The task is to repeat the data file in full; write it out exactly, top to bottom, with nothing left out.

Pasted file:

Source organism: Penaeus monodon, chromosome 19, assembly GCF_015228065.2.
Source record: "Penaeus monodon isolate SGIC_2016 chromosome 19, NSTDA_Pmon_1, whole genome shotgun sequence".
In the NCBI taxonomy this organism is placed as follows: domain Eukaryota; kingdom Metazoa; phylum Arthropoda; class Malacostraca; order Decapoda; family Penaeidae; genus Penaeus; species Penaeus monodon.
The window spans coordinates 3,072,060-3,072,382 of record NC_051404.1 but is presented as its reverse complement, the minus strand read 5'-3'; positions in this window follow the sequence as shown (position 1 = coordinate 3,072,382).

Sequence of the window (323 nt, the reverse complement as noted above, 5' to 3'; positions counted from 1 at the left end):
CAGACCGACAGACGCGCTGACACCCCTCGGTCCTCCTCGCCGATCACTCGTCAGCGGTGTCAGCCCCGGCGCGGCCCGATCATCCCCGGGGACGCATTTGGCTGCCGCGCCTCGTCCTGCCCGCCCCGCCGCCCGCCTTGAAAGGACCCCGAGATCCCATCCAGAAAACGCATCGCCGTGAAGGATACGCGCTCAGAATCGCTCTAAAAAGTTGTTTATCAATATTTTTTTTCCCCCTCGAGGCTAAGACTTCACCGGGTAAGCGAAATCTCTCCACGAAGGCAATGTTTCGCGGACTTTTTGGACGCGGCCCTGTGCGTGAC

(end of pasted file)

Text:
Source organism: Penaeus monodon, chromosome 19, assembly GCF_015228065.2.
Source record: "Penaeus monodon isolate SGIC_2016 chromosome 19, NSTDA_Pmon_1, whole genome shotgun sequence".
In the NCBI taxonomy this organism is placed as follows: domain Eukaryota; kingdom Metazoa; phylum Arthropoda; class Malacostraca; order Decapoda; family Penaeidae; genus Penaeus; species Penaeus monodon.
The window spans coordinates 3,072,060-3,072,382 of record NC_051404.1 but is presented as its reverse complement, the minus strand read 5'-3'; positions in this window follow the sequence as shown (position 1 = coordinate 3,072,382).

Sequence of the window (323 nt, the reverse complement as noted above, 5' to 3'; positions counted from 1 at the left end):
CAGACCGACAGACGCGCTGACACCCCTCGGTCCTCCTCGCCGATCACTCGTCAGCGGTGTCAGCCCCGGCGCGGCCCGATCATCCCCGGGGACGCATTTGGCTGCCGCGCCTCGTCCTGCCCGCCCCGCCGCCCGCCTTGAAAGGACCCCGAGATCCCATCCAGAAAACGCATCGCCGTGAAGGATACGCGCTCAGAATCGCTCTAAAAAGTTGTTTATCAATATTTTTTTTCCCCCTCGAGGCTAAGACTTCACCGGGTAAGCGAAATCTCTCCACGAAGGCAATGTTTCGCGGACTTTTTGGACGCGGCCCTGTGCGTGAC